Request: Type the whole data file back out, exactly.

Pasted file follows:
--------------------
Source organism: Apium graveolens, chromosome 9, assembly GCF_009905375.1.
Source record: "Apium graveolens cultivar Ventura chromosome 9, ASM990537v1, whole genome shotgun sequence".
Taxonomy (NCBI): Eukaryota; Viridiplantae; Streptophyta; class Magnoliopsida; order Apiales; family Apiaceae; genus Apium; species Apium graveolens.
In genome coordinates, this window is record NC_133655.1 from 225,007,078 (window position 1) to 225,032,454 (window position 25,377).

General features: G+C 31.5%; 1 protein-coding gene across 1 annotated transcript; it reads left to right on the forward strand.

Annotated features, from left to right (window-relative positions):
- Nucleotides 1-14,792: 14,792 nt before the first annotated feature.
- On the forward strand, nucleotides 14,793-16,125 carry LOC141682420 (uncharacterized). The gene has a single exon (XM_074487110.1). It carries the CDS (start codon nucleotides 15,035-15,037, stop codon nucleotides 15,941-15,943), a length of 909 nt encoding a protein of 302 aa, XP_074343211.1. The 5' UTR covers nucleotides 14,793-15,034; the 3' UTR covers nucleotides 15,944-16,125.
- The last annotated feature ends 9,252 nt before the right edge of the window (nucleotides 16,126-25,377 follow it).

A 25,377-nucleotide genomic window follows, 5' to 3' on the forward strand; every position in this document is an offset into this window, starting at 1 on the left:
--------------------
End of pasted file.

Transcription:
Source organism: Apium graveolens, chromosome 9, assembly GCF_009905375.1.
Source record: "Apium graveolens cultivar Ventura chromosome 9, ASM990537v1, whole genome shotgun sequence".
Taxonomy (NCBI): Eukaryota; Viridiplantae; Streptophyta; class Magnoliopsida; order Apiales; family Apiaceae; genus Apium; species Apium graveolens.
In genome coordinates, this window is record NC_133655.1 from 225,007,078 (window position 1) to 225,032,454 (window position 25,377).

General features: G+C 31.5%; 1 protein-coding gene across 1 annotated transcript; it reads left to right on the forward strand.

Annotated features, from left to right (window-relative positions):
- Nucleotides 1-14,792: 14,792 nt before the first annotated feature.
- On the forward strand, nucleotides 14,793-16,125 carry LOC141682420 (uncharacterized). The gene has a single exon (XM_074487110.1). It carries the CDS (start codon nucleotides 15,035-15,037, stop codon nucleotides 15,941-15,943), a length of 909 nt encoding a protein of 302 aa, XP_074343211.1. The 5' UTR covers nucleotides 14,793-15,034; the 3' UTR covers nucleotides 15,944-16,125.
- The last annotated feature ends 9,252 nt before the right edge of the window (nucleotides 16,126-25,377 follow it).

A 25,377-nucleotide genomic window follows, 5' to 3' on the forward strand; every position in this document is an offset into this window, starting at 1 on the left: